Human Evolutionary Biology

Evolutionary theory provides a powerful framework for investigating questions about why humans are the way they are. Human evolutionary biologists are driven to understand how evolutionary forces have shaped our us -- our biology, our patterns of behavior, and our culture. Research in human evolutionary biology is increasingly influencing medical science, through the nascent field of evolutionary medicine, and other areas such as economics, linguistics, psychology, and political science.

This is an exciting time to tackle questions of how evolution made us human. Research opportunities in HEB are quite varied and may involve work in the high-tech labs in the Peabody Museum, field-based research in the rainforests of Western Uganda, or a combination of field and lab-based research.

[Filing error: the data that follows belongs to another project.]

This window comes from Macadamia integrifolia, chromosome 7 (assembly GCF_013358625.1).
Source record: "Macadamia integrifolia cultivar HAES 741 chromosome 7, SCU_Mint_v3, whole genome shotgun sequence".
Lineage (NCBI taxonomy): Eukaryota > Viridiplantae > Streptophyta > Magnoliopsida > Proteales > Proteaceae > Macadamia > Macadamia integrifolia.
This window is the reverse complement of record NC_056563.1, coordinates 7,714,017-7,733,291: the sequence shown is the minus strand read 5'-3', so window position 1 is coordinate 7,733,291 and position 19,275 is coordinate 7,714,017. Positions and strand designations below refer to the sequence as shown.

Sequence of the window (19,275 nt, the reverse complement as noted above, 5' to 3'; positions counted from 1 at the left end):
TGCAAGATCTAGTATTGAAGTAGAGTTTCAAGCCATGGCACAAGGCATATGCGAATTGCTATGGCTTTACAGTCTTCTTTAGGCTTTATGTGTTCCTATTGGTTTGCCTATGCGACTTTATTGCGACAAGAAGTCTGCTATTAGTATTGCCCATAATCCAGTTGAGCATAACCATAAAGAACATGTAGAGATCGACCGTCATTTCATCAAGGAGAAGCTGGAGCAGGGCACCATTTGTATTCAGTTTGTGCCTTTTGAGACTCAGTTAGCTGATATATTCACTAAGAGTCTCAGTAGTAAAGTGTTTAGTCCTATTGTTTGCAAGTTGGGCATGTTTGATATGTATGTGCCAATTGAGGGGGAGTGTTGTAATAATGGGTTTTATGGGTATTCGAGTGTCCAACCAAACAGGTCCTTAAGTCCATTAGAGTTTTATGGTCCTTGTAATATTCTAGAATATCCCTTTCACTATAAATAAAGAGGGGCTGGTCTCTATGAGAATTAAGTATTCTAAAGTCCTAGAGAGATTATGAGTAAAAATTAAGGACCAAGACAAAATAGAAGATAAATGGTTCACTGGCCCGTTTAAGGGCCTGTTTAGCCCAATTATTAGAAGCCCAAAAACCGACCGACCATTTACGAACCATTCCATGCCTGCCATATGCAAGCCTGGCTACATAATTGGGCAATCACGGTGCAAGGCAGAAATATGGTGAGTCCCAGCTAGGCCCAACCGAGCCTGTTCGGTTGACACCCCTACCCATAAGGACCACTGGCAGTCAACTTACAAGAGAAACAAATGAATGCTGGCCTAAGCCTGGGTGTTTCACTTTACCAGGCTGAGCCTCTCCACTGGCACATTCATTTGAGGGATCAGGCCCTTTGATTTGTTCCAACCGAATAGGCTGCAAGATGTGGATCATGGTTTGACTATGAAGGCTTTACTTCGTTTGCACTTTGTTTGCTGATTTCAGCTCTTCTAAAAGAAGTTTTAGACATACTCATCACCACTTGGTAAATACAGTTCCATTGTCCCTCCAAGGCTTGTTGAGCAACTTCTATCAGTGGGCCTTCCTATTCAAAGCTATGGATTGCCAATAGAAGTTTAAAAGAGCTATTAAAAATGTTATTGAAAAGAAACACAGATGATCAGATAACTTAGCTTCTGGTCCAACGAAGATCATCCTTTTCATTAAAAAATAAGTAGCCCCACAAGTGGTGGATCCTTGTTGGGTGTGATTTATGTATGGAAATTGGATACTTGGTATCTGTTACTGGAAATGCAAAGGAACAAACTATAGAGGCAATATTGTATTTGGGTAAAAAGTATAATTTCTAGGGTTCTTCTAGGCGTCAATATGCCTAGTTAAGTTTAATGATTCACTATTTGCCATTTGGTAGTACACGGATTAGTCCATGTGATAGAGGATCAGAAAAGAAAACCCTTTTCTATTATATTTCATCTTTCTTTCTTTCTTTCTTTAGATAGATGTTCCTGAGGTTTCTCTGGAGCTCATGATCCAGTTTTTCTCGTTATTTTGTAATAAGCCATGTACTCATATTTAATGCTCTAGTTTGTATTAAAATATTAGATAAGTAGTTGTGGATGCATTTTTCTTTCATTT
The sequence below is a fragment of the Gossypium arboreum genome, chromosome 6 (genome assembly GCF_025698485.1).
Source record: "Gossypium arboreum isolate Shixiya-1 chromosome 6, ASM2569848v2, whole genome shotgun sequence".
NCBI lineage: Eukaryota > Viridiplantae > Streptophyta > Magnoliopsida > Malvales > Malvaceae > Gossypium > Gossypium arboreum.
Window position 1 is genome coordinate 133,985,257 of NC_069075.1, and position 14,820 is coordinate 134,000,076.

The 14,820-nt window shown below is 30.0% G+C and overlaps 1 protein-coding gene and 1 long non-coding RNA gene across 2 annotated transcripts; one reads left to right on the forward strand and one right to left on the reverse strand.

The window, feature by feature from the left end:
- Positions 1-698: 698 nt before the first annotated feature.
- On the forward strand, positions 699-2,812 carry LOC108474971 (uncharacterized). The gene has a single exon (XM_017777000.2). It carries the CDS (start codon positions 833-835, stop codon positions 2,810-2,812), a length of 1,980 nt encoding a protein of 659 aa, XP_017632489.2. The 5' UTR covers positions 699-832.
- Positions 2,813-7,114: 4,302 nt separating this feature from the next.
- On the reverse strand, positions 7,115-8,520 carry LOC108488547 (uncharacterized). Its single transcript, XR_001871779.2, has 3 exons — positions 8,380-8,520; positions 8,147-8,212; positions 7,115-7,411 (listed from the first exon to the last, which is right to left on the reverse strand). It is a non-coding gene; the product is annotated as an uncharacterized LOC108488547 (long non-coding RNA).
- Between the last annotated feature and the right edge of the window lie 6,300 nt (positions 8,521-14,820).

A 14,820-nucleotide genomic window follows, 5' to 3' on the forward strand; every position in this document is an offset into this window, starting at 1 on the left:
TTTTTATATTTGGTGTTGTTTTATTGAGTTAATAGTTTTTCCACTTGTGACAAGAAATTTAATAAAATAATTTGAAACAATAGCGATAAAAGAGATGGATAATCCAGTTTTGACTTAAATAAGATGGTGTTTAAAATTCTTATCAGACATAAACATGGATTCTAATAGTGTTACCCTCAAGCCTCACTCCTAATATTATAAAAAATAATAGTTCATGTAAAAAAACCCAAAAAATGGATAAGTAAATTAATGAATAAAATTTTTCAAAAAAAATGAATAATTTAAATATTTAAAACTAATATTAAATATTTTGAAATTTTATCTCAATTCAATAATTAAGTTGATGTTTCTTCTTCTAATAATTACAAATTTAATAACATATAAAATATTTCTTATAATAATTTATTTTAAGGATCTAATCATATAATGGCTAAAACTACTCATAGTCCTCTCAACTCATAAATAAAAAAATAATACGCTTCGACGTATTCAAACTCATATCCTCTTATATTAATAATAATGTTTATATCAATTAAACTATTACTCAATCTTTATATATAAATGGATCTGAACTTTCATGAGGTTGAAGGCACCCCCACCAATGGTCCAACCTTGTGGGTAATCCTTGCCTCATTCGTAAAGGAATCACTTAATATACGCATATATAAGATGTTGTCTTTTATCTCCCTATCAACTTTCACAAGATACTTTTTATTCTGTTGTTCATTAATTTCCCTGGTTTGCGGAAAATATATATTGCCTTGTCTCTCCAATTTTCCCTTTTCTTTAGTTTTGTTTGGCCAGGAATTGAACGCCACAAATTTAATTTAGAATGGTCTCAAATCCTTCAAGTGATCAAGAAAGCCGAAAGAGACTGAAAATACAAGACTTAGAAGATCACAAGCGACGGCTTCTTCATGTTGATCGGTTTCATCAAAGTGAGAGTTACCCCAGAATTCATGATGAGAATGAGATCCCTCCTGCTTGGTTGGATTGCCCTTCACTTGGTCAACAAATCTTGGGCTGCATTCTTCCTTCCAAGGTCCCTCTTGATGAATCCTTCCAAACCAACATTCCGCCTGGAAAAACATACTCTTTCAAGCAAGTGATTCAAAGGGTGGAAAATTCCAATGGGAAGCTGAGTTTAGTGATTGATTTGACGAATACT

Examples of questions in which we are interested:

  • Why do humans walk upright?
  • Are humans adapted to eating cooked food?
  • How does the content of a mother’s milk influence her adult offspring's health and behavior?
  • How are humans different from non-human primates?
  • What are the genetic bases for these uniquely human traits?
  • When, where, how and why did Homo sapiens evolve?
  • What is the role of hormones in behavior and development?

 Research opportunities include: 

  • human and primate nutrition
  • reproductive and behavioral endocrinology
  • dental histology
  • evolutionary genetics and phylogenetics
  • human anatomy
  • primatology
  • paleoanthropology
  • human behavioral ecology